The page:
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ABSTRACT: To compare morbidity and mortality of patients with severe intra-abdominal infections after two types of surgical treatment, on-demand ("wait and see") relaparotomy and modified planned relaparotomy.
We prospectively analyzed the outcomes of 65 patients with severe peritonitis surgically treated in two Croatian hospitals. In one hospital, 34 patients were treated on-demand, and in another hospital 31 patients were treated by planned relaparotomy. We compared severe postoperative complications, mortality, and length of hospital stay in the two groups of patients.
Severity of patient's disease, as measured from preoperative group-average Acute Physiology and Chronic Health Evaluation (APACHE) II scores, was comparable in both on-demand and planned relaparotomy groups. The mortality rate was higher in patients operated on-demand (59% vs 29%, P=0.024). In nonadjusted model, the relative risk of dying was 2.5-fold higher for patients treated by on-demand operation in comparison with planned relaparatomy (P=0.030). However, after the adjustment of the survival data for individual patient's sex and APACHE II scores, the difference in the relative risk became non-significant (P=0.178). The patients who died had higher APACHE II scores (26.1+/-8.9 vs 19.7+/-5.9, P=0.009). Relative risk of dying per 5-point increase in APACHE II score was 1.24 (95% confidence interval, 1.01-1.51; P=0.039), irrespective of the surgical technique.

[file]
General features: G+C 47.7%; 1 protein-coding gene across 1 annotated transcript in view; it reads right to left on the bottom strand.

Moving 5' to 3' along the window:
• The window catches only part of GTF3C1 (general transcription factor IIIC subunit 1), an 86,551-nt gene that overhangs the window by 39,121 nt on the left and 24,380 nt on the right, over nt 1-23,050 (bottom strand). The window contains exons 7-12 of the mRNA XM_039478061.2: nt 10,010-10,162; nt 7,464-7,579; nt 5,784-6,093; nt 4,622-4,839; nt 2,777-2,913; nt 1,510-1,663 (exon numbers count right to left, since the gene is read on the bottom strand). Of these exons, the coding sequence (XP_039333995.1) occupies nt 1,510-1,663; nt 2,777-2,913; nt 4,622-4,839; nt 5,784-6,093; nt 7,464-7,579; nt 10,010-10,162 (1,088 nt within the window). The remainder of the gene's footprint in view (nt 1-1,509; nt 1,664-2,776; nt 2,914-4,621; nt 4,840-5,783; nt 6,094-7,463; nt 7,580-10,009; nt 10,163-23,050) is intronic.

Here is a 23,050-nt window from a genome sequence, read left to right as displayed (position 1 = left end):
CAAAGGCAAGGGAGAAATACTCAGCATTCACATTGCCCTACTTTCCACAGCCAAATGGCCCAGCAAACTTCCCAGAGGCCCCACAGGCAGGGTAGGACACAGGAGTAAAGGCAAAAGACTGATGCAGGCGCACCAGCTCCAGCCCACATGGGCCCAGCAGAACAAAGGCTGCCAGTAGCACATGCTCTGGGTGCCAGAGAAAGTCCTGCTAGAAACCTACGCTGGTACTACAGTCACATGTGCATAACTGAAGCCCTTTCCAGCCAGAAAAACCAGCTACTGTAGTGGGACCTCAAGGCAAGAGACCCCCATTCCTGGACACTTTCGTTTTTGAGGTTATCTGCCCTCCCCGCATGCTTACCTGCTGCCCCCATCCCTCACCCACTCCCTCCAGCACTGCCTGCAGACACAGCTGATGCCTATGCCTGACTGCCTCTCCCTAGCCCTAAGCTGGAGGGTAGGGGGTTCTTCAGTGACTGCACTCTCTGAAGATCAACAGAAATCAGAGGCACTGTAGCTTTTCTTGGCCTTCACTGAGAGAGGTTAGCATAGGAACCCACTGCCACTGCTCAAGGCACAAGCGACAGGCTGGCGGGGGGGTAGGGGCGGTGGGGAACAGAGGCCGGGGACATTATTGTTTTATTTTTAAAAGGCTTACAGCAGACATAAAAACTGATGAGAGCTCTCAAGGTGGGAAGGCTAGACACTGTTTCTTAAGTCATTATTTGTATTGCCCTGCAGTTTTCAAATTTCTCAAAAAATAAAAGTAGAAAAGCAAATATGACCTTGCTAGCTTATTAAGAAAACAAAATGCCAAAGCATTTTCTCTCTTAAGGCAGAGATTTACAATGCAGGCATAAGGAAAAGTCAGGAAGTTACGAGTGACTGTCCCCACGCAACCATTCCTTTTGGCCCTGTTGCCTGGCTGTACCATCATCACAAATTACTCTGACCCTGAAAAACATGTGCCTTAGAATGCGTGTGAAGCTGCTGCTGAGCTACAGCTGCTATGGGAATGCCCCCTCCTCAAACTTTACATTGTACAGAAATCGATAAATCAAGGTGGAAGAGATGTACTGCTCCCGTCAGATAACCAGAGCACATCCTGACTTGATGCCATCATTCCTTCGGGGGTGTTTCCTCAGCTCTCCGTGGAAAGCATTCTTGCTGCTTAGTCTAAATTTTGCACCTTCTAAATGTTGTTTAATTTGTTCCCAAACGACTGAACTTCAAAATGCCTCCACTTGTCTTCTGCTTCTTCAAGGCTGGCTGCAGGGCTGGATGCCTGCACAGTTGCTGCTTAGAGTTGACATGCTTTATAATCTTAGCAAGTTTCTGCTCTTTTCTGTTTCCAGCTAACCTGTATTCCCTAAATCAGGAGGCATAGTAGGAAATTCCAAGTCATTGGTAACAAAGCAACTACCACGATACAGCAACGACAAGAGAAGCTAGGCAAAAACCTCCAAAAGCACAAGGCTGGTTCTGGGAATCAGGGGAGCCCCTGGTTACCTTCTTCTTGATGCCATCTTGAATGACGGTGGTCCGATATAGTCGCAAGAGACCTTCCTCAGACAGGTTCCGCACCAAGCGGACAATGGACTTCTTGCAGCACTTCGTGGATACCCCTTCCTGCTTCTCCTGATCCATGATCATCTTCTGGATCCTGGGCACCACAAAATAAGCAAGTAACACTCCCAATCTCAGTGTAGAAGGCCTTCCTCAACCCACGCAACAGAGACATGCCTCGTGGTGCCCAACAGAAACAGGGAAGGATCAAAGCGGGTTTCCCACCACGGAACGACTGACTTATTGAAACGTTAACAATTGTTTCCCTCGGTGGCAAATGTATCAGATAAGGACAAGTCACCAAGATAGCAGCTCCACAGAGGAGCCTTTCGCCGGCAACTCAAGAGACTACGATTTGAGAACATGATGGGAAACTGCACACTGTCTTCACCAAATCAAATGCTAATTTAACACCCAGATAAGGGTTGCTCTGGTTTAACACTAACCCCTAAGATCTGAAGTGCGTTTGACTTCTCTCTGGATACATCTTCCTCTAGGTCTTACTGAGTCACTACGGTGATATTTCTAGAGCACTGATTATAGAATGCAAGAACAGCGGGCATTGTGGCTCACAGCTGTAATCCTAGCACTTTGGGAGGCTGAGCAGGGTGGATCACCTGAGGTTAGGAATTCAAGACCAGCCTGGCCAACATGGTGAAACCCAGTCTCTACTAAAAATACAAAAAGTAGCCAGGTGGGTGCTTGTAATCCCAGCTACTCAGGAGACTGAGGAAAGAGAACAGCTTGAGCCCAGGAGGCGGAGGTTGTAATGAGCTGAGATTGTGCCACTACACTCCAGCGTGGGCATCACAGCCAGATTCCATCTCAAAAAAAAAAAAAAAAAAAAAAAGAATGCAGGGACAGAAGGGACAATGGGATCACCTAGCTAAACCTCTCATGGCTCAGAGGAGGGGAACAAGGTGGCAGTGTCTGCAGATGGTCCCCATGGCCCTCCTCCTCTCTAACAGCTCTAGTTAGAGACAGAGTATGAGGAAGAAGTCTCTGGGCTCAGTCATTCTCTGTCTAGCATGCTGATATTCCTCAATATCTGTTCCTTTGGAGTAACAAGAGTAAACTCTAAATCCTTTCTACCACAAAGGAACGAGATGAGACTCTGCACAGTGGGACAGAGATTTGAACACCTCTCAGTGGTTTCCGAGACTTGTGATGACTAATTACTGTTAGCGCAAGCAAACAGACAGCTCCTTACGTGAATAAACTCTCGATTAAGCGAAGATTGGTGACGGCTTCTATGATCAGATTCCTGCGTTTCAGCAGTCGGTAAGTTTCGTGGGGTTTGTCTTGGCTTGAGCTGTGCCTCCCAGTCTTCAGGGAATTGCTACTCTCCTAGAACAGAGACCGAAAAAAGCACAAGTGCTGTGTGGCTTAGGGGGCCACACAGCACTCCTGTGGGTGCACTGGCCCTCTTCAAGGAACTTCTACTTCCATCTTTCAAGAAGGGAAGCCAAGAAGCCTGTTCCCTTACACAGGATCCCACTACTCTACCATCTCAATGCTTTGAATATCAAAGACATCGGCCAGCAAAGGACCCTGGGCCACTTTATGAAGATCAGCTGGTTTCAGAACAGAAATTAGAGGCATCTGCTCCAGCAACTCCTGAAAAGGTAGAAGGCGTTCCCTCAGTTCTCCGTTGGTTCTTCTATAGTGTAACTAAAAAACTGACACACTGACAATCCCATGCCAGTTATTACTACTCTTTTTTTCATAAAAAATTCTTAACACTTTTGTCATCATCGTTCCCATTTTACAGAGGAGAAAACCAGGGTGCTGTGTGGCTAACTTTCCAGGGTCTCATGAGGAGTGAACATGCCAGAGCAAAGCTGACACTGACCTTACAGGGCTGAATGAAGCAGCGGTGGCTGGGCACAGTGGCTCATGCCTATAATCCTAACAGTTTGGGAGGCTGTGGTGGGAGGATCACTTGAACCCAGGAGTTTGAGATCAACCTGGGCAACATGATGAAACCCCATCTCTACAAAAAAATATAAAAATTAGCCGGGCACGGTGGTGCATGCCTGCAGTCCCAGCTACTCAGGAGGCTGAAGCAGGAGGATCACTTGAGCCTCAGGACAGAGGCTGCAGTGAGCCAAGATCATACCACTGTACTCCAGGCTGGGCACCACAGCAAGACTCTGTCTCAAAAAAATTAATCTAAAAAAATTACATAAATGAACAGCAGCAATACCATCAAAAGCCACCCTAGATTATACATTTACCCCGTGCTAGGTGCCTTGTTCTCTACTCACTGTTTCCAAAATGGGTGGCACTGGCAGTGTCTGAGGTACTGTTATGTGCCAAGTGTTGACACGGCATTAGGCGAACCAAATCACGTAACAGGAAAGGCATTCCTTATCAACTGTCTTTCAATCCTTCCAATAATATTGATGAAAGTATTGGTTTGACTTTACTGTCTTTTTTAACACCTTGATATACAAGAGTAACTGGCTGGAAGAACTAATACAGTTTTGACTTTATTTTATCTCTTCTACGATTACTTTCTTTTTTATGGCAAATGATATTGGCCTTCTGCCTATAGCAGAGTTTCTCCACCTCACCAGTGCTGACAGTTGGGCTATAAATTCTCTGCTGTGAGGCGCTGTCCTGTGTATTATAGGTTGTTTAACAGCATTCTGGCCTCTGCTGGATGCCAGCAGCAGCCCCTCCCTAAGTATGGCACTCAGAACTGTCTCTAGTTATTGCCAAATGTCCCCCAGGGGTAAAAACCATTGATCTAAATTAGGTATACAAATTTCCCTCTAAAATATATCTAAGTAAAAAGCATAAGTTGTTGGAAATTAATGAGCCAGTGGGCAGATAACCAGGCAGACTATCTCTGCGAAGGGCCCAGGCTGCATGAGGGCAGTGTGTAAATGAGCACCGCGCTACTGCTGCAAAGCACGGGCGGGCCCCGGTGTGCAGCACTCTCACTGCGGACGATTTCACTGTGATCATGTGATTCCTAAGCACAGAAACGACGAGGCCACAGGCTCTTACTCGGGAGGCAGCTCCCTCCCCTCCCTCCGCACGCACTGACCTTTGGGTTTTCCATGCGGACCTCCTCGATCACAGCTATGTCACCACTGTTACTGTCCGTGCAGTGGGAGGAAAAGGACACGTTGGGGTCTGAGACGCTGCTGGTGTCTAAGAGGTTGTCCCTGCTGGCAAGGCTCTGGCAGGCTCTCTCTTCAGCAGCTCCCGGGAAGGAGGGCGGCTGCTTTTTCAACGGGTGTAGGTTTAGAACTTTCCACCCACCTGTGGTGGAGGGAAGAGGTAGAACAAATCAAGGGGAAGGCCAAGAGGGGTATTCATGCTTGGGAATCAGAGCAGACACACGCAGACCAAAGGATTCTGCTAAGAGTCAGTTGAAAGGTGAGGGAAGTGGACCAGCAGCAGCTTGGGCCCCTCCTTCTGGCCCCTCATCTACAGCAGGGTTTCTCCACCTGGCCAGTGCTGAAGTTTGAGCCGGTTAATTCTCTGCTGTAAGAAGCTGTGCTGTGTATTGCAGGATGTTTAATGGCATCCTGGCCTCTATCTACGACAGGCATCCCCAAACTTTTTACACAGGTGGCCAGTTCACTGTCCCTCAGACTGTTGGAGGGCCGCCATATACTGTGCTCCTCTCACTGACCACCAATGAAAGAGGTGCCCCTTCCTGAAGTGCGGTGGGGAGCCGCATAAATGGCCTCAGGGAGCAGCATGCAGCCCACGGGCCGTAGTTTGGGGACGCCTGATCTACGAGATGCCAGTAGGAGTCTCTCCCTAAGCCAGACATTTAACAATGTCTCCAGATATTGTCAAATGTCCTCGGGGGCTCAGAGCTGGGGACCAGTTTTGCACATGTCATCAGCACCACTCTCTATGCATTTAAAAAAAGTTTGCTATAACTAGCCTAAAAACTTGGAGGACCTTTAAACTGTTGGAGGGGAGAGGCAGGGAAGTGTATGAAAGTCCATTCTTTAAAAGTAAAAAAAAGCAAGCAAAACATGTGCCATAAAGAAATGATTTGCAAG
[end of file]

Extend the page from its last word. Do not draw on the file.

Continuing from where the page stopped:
Patients with severe peritonitis treated with planned relaparotomy seemed to have lower mortality. However, the relative risk of dying was not statistically different between the on-demand and planned relaparotomy groups after adjustment for preoperative APACHE II scores. The severity of disease rather than surgical approach plays more important role in survival of these patients.
Croatian Medical Journal 01/2006; 46(6):957-63. · 1.25 Impact Factor